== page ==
Mogis, God of Slaughter plays Night Dealings the most at 18 decks, but can you think of a black deck where this isn’t useful? Put it in Nekusar, the Mindrazer, Saskia the Unyielding, or Vela the Night-Clad. Go crazy and put it in Phenax, God of Deception! Okay, maybe not really in that last one, but you see my point. Consider dropping that Increasing Ambition (or maybe dropping that Demonic Tutor, Mr. Sean Whatson) in favor of Night Dealings.
Soul Glad to Blast You
Soulblast is a finisher for decks that go tall or wide, and sees play in 169 decks. Blowing up your board isn’t a big deal if it ends the game by Flinging all of your creatures at one player’s face. Let me point out that it’s instant speed, so it doesn’t have to be a finisher. You can use it in response to a wrath effect to make the person wiping the board pay for their actions. Play it in a desperate ploy to kill the person resolving Craterhoof Behemoth or Triumph of the Hordes. Your other opponents will thank you for it. Really! This also gets around those pesky Propaganda and Dueling Grounds effects, for when you’re stalled out on combat and have nothing better to do.
Omnath, Locus of Rage plays this card the most at 39 decks. It must feel really good to Soulblast a board full of Omnath’s elementals for all those extra three-damage triggers. Some other top recommendations from EDHREC include Krenko, Mob Boss, Thromok the Insatiable, and Xenagos, God of Revels. If you often find yourself sitting on a hefty amount of creature power and want additional ways to weaponize that power, why not throw in a Soulblast?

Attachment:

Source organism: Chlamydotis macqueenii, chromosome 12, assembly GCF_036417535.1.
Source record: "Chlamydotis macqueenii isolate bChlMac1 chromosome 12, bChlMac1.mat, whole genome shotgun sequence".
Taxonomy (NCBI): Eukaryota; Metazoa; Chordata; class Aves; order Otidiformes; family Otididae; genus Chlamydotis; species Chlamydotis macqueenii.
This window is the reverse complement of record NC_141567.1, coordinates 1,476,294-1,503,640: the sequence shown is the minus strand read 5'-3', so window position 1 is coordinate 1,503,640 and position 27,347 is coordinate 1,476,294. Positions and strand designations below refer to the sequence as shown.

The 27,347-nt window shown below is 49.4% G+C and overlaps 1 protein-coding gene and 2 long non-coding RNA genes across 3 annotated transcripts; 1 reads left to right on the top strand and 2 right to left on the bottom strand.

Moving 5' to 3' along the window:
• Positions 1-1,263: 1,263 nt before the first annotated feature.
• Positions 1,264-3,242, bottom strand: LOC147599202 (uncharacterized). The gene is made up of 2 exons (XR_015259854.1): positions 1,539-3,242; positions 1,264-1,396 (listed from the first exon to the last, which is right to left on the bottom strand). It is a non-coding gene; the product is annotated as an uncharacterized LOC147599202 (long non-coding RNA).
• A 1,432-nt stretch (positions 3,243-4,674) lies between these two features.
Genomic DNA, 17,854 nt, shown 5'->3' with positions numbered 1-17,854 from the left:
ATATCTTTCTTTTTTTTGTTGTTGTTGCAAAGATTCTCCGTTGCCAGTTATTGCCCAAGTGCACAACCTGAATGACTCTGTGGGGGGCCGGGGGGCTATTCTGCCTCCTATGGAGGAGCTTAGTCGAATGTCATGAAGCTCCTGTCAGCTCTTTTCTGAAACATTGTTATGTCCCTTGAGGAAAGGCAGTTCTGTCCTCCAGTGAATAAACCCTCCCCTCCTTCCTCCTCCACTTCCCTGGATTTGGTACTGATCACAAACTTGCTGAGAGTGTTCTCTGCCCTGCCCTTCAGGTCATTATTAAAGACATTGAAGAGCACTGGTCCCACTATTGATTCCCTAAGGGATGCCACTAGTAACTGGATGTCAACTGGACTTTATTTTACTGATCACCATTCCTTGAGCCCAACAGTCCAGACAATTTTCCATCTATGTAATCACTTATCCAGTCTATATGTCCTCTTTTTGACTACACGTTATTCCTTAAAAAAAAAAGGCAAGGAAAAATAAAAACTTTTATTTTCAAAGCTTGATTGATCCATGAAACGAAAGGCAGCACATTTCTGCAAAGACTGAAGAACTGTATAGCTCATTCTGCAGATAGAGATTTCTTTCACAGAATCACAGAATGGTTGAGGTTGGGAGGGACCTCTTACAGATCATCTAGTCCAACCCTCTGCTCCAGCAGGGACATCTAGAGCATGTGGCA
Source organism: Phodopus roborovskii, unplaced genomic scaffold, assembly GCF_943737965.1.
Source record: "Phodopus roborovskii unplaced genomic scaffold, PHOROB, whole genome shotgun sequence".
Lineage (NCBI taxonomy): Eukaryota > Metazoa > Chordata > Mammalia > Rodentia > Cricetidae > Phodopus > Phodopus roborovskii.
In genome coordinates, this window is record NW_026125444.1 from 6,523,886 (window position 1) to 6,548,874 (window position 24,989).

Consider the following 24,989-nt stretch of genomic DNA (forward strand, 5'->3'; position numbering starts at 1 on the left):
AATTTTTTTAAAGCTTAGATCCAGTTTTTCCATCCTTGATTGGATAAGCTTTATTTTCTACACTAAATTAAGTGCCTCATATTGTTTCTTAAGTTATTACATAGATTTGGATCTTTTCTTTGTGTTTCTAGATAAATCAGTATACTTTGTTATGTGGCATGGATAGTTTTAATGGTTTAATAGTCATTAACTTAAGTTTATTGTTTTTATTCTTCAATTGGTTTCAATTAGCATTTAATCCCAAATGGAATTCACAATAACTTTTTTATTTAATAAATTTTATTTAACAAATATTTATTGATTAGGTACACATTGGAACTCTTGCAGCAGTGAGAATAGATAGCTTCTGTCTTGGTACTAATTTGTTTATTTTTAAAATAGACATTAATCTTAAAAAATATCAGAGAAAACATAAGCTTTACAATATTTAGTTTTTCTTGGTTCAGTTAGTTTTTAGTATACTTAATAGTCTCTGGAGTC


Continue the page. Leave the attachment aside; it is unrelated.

Ride the Snake!
Kashi-Tribe Reaver sees play in 119 decks, and, like Voracious Cobra, is a rattlesnake card that happens to have “snake” as a creature type. Leaving it up as a blocker makes your opponents rethink whether they want to have their best attacker frozen out for the next turn. Not even creatures with vigilance get around the Reaver’s ability, since it taps them down; though Reconnaissance will still allow them to untap their creature after damage has been dealt.
Kashi-Tribe Reaver doesn’t see much play outside of snake tribal decks. Seshiro the Anointed plays this card the most at 45 decks, and the other top commanders are all snakes, as well. I think Reaver is potentially better than that. If your political game is on point, it’s like a green Ghostly Prison that survives most boardwipes. I would think about trying this in Freyalise, Llanowar’s Fury, Surrak, the Hunt Caller, or Multani, Maro-Sorcerer. Definitely consider it for any mono-green deck’s defensive slots.
Behind the Green Door